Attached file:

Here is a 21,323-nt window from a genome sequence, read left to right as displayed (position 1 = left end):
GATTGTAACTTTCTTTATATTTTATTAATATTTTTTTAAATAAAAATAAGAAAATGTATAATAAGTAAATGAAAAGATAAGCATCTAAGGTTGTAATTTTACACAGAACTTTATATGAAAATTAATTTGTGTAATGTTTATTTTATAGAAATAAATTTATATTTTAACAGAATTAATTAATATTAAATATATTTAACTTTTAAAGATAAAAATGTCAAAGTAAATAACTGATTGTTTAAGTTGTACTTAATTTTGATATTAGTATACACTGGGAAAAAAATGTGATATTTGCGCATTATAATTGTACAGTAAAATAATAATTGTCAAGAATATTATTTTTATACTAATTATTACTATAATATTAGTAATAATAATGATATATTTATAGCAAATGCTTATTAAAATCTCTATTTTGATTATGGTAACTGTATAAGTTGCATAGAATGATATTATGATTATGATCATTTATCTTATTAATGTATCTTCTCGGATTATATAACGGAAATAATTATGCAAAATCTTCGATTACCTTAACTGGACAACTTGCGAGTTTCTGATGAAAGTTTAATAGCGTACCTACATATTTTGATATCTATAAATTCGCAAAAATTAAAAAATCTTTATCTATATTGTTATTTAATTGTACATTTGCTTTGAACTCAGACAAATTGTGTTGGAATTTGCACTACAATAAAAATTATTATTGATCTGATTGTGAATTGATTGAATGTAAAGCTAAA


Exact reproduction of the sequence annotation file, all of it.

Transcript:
Here is a 21,323-nt window from a genome sequence, read left to right as displayed (position 1 = left end):
GATTGTAACTTTCTTTATATTTTATTAATATTTTTTTAAATAAAAATAAGAAAATGTATAATAAGTAAATGAAAAGATAAGCATCTAAGGTTGTAATTTTACACAGAACTTTATATGAAAATTAATTTGTGTAATGTTTATTTTATAGAAATAAATTTATATTTTAACAGAATTAATTAATATTAAATATATTTAACTTTTAAAGATAAAAATGTCAAAGTAAATAACTGATTGTTTAAGTTGTACTTAATTTTGATATTAGTATACACTGGGAAAAAAATGTGATATTTGCGCATTATAATTGTACAGTAAAATAATAATTGTCAAGAATATTATTTTTATACTAATTATTACTATAATATTAGTAATAATAATGATATATTTATAGCAAATGCTTATTAAAATCTCTATTTTGATTATGGTAACTGTATAAGTTGCATAGAATGATATTATGATTATGATCATTTATCTTATTAATGTATCTTCTCGGATTATATAACGGAAATAATTATGCAAAATCTTCGATTACCTTAACTGGACAACTTGCGAGTTTCTGATGAAAGTTTAATAGCGTACCTACATATTTTGATATCTATAAATTCGCAAAAATTAAAAAATCTTTATCTATATTGTTATTTAATTGTACATTTGCTTTGAACTCAGACAAATTGTGTTGGAATTTGCACTACAATAAAAATTATTATTGATCTGATTGTGAATTGATTGAATGTAAAGCTAAA